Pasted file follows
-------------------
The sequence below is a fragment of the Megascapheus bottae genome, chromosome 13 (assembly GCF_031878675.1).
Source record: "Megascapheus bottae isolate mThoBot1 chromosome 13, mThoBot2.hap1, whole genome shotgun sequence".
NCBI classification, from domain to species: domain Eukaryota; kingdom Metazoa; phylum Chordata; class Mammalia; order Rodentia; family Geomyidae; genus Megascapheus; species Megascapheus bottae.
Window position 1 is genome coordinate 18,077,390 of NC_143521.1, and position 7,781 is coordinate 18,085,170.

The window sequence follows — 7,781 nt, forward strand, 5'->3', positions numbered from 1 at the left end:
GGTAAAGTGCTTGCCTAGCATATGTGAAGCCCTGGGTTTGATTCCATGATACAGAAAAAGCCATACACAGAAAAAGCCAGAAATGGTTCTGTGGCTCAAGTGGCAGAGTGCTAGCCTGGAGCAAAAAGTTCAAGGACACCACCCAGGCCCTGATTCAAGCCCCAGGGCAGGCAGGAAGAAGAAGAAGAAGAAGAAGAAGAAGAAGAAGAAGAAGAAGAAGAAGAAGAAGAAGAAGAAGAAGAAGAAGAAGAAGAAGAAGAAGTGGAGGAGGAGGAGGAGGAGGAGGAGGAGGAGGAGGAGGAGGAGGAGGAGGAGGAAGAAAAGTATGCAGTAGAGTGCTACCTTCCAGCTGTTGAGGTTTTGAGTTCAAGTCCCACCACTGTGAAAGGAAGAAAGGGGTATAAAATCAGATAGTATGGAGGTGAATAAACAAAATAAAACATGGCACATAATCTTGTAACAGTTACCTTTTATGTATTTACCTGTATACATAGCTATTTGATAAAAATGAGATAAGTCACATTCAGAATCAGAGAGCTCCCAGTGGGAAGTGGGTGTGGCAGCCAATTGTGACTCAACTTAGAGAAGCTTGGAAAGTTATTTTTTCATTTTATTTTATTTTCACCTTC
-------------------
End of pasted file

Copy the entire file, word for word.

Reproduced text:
The sequence below is a fragment of the Megascapheus bottae genome, chromosome 13 (assembly GCF_031878675.1).
Source record: "Megascapheus bottae isolate mThoBot1 chromosome 13, mThoBot2.hap1, whole genome shotgun sequence".
NCBI classification, from domain to species: domain Eukaryota; kingdom Metazoa; phylum Chordata; class Mammalia; order Rodentia; family Geomyidae; genus Megascapheus; species Megascapheus bottae.
Window position 1 is genome coordinate 18,077,390 of NC_143521.1, and position 7,781 is coordinate 18,085,170.

The window sequence follows — 7,781 nt, forward strand, 5'->3', positions numbered from 1 at the left end:
GGTAAAGTGCTTGCCTAGCATATGTGAAGCCCTGGGTTTGATTCCATGATACAGAAAAAGCCATACACAGAAAAAGCCAGAAATGGTTCTGTGGCTCAAGTGGCAGAGTGCTAGCCTGGAGCAAAAAGTTCAAGGACACCACCCAGGCCCTGATTCAAGCCCCAGGGCAGGCAGGAAGAAGAAGAAGAAGAAGAAGAAGAAGAAGAAGAAGAAGAAGAAGAAGAAGAAGAAGAAGAAGAAGAAGAAGAAGAAGAAGAAGAAGTGGAGGAGGAGGAGGAGGAGGAGGAGGAGGAGGAGGAGGAGGAGGAGGAGGAGGAAGAAAAGTATGCAGTAGAGTGCTACCTTCCAGCTGTTGAGGTTTTGAGTTCAAGTCCCACCACTGTGAAAGGAAGAAAGGGGTATAAAATCAGATAGTATGGAGGTGAATAAACAAAATAAAACATGGCACATAATCTTGTAACAGTTACCTTTTATGTATTTACCTGTATACATAGCTATTTGATAAAAATGAGATAAGTCACATTCAGAATCAGAGAGCTCCCAGTGGGAAGTGGGTGTGGCAGCCAATTGTGACTCAACTTAGAGAAGCTTGGAAAGTTATTTTTTCATTTTATTTTATTTTCACCTTC